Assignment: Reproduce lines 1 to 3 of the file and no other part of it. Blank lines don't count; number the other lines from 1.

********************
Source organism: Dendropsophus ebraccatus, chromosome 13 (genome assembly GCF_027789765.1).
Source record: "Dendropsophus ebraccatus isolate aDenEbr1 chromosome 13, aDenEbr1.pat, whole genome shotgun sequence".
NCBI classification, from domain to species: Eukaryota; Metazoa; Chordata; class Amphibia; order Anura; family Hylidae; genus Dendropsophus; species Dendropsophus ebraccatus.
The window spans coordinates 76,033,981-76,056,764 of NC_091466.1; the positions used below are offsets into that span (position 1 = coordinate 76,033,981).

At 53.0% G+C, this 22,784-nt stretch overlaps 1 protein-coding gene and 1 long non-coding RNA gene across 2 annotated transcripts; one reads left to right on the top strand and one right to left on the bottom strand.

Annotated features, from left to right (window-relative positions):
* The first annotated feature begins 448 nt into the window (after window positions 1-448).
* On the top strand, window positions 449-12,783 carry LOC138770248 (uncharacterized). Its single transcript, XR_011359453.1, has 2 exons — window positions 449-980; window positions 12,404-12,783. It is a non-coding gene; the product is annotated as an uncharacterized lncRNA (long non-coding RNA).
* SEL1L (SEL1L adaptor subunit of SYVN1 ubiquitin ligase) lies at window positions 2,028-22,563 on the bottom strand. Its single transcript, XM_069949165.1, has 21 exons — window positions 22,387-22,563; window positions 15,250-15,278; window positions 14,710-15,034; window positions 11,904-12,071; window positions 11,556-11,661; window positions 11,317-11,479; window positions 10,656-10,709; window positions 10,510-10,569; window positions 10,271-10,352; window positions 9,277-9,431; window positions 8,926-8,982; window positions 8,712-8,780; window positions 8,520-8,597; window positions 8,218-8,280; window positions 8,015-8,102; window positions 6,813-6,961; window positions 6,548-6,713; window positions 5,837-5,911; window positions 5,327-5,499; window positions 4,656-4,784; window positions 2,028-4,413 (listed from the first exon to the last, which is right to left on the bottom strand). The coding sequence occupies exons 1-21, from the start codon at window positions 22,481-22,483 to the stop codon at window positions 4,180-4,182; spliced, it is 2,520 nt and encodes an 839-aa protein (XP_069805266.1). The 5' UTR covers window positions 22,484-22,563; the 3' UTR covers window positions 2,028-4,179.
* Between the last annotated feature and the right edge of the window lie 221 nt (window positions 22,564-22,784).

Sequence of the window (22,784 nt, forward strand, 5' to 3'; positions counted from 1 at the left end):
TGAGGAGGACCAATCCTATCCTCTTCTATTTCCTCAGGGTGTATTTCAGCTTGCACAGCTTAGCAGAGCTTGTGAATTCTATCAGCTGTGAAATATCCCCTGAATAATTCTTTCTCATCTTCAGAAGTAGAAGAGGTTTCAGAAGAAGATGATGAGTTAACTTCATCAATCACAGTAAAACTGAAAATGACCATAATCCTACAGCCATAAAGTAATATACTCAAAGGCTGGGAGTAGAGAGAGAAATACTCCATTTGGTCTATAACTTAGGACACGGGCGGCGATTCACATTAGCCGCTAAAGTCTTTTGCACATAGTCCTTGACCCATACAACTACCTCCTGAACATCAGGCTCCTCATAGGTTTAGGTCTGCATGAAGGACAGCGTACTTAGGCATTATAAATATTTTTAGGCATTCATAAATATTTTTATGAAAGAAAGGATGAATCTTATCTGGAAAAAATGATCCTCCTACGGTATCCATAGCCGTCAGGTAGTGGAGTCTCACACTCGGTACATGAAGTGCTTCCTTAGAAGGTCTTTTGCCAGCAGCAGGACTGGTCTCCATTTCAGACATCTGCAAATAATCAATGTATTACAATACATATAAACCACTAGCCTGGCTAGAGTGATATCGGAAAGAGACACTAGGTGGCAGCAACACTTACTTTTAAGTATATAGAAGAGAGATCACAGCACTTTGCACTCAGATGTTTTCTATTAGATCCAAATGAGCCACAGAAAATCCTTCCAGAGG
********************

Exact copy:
Source organism: Dendropsophus ebraccatus, chromosome 13 (genome assembly GCF_027789765.1).
Source record: "Dendropsophus ebraccatus isolate aDenEbr1 chromosome 13, aDenEbr1.pat, whole genome shotgun sequence".
NCBI classification, from domain to species: Eukaryota; Metazoa; Chordata; class Amphibia; order Anura; family Hylidae; genus Dendropsophus; species Dendropsophus ebraccatus.